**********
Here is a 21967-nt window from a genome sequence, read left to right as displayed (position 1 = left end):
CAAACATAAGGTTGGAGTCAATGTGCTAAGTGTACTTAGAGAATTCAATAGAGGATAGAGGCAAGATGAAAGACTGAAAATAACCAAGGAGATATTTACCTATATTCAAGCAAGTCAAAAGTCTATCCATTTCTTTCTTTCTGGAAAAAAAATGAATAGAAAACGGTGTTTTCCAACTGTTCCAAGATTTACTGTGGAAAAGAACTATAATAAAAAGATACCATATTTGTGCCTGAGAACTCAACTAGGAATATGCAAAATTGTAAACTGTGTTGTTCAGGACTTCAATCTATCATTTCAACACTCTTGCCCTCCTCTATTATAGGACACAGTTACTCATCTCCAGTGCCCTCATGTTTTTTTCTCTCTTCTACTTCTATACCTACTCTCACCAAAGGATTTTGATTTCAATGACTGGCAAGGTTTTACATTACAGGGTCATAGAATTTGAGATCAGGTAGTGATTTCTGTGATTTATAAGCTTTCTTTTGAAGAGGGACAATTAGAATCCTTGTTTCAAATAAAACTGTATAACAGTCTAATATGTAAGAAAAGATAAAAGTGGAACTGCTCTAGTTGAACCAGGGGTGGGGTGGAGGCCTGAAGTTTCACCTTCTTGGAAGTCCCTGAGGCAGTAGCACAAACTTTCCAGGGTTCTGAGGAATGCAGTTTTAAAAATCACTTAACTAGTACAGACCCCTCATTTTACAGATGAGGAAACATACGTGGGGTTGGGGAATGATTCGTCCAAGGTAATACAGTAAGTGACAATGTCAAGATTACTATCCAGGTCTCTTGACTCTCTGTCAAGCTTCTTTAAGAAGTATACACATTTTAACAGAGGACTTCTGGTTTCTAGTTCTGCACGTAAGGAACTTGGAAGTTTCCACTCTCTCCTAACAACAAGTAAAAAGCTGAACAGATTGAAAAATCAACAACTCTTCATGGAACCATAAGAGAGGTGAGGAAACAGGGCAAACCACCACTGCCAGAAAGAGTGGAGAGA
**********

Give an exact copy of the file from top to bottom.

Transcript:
Here is a 21967-nt window from a genome sequence, read left to right as displayed (position 1 = left end):
CAAACATAAGGTTGGAGTCAATGTGCTAAGTGTACTTAGAGAATTCAATAGAGGATAGAGGCAAGATGAAAGACTGAAAATAACCAAGGAGATATTTACCTATATTCAAGCAAGTCAAAAGTCTATCCATTTCTTTCTTTCTGGAAAAAAAATGAATAGAAAACGGTGTTTTCCAACTGTTCCAAGATTTACTGTGGAAAAGAACTATAATAAAAAGATACCATATTTGTGCCTGAGAACTCAACTAGGAATATGCAAAATTGTAAACTGTGTTGTTCAGGACTTCAATCTATCATTTCAACACTCTTGCCCTCCTCTATTATAGGACACAGTTACTCATCTCCAGTGCCCTCATGTTTTTTTCTCTCTTCTACTTCTATACCTACTCTCACCAAAGGATTTTGATTTCAATGACTGGCAAGGTTTTACATTACAGGGTCATAGAATTTGAGATCAGGTAGTGATTTCTGTGATTTATAAGCTTTCTTTTGAAGAGGGACAATTAGAATCCTTGTTTCAAATAAAACTGTATAACAGTCTAATATGTAAGAAAAGATAAAAGTGGAACTGCTCTAGTTGAACCAGGGGTGGGGTGGAGGCCTGAAGTTTCACCTTCTTGGAAGTCCCTGAGGCAGTAGCACAAACTTTCCAGGGTTCTGAGGAATGCAGTTTTAAAAATCACTTAACTAGTACAGACCCCTCATTTTACAGATGAGGAAACATACGTGGGGTTGGGGAATGATTCGTCCAAGGTAATACAGTAAGTGACAATGTCAAGATTACTATCCAGGTCTCTTGACTCTCTGTCAAGCTTCTTTAAGAAGTATACACATTTTAACAGAGGACTTCTGGTTTCTAGTTCTGCACGTAAGGAACTTGGAAGTTTCCACTCTCTCCTAACAACAAGTAAAAAGCTGAACAGATTGAAAAATCAACAACTCTTCATGGAACCATAAGAGAGGTGAGGAAACAGGGCAAACCACCACTGCCAGAAAGAGTGGAGAGA